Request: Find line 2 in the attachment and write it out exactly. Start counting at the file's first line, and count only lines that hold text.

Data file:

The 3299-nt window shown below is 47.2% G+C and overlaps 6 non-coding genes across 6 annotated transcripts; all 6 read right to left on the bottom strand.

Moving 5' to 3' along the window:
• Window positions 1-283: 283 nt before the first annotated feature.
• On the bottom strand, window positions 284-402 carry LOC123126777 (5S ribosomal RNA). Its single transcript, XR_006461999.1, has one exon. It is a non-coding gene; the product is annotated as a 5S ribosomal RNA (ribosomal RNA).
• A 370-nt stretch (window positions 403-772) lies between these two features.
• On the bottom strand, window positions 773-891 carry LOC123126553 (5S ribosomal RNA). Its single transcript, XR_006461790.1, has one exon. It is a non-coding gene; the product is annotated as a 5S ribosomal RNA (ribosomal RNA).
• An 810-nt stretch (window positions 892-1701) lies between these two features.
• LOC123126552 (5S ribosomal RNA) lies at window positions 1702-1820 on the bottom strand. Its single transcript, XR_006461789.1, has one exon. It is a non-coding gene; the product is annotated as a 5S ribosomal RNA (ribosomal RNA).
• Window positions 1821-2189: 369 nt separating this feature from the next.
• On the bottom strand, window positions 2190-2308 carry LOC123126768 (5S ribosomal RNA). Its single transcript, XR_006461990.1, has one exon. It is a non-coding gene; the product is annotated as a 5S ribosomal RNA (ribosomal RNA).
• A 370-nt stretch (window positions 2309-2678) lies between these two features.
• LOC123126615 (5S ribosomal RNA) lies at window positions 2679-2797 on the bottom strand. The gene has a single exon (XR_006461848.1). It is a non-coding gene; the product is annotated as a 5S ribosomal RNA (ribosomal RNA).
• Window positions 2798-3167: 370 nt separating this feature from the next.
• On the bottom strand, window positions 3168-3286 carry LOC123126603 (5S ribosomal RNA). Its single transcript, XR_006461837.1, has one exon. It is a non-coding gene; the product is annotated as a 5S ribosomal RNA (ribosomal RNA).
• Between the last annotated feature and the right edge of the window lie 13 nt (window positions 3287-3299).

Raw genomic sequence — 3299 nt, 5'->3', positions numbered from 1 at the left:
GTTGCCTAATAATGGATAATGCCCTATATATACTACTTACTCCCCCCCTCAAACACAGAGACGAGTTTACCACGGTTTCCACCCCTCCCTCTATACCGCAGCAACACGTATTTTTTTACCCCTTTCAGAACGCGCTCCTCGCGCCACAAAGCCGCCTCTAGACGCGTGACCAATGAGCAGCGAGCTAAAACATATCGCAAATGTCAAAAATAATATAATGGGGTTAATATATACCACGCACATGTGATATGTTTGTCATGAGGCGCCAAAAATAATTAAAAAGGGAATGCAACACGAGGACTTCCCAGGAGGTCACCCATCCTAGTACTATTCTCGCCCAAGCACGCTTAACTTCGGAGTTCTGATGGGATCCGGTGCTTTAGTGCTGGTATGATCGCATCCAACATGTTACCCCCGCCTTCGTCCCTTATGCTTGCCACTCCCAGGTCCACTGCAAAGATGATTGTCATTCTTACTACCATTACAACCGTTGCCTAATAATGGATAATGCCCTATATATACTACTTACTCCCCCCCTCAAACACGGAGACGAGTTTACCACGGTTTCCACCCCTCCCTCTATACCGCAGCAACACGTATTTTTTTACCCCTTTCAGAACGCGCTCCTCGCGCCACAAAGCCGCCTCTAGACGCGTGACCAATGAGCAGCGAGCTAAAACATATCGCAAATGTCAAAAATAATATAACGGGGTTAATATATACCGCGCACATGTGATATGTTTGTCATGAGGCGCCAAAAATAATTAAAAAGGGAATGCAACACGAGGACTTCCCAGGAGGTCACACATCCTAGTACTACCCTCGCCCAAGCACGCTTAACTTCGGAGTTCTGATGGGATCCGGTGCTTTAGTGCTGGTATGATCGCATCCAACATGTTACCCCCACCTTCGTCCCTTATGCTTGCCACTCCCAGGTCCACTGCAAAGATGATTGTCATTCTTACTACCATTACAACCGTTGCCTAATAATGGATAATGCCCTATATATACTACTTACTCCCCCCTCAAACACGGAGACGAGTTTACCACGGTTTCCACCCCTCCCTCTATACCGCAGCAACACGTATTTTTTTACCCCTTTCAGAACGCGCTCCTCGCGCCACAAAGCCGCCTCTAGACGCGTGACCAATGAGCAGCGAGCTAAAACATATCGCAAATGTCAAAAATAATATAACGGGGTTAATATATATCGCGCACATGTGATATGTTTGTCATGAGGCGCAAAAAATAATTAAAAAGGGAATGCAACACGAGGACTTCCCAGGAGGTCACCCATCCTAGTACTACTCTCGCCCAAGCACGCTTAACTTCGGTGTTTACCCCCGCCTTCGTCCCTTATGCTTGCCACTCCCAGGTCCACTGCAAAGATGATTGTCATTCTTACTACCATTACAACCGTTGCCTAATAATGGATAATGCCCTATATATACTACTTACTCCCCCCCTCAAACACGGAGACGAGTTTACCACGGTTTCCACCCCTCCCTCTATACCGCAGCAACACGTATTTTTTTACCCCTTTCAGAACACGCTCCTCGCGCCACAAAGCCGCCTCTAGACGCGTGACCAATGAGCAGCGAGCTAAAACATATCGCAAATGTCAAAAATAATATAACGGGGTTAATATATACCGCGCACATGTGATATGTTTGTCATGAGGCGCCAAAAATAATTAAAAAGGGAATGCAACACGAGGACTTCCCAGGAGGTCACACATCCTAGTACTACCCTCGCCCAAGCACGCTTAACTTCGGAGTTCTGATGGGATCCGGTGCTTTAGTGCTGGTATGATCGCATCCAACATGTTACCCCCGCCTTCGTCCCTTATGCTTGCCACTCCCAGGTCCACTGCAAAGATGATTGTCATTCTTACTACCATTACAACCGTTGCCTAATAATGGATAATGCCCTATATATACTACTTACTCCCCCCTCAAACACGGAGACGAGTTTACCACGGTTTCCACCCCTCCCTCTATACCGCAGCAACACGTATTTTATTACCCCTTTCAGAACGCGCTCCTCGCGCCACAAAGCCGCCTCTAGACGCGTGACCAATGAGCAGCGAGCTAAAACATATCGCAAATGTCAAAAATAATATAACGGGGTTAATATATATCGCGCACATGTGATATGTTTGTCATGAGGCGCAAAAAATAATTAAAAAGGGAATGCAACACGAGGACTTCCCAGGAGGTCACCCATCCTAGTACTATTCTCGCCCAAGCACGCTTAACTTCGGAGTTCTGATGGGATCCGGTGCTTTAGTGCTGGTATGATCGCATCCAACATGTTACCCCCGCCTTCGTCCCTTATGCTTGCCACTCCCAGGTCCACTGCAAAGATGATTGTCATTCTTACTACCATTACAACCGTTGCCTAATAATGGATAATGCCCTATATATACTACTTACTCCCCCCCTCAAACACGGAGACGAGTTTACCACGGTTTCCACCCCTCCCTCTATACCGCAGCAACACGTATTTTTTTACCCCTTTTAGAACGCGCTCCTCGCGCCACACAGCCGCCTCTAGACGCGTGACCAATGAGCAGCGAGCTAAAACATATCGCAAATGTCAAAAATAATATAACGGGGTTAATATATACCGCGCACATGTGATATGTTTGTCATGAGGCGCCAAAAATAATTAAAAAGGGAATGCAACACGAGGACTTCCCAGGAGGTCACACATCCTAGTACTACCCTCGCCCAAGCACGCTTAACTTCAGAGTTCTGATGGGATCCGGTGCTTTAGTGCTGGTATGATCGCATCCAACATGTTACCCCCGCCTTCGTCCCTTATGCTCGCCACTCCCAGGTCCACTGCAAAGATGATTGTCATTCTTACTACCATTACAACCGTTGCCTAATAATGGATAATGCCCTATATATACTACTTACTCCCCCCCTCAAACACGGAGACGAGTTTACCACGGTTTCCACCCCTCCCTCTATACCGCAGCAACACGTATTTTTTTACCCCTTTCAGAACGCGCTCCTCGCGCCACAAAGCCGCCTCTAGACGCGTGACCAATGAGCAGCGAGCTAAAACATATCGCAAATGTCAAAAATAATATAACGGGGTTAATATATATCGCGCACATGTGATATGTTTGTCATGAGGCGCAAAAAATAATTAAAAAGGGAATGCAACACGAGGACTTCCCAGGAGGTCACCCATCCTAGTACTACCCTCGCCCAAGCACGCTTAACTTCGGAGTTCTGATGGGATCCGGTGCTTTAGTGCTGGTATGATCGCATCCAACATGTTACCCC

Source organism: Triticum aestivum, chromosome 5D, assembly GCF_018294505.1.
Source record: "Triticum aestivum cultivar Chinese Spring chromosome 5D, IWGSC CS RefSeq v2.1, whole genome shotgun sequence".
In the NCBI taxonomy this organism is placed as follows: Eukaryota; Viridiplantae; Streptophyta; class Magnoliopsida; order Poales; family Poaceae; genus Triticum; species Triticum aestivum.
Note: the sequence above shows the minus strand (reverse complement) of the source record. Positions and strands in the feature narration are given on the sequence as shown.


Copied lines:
Moving 5' to 3' along the window: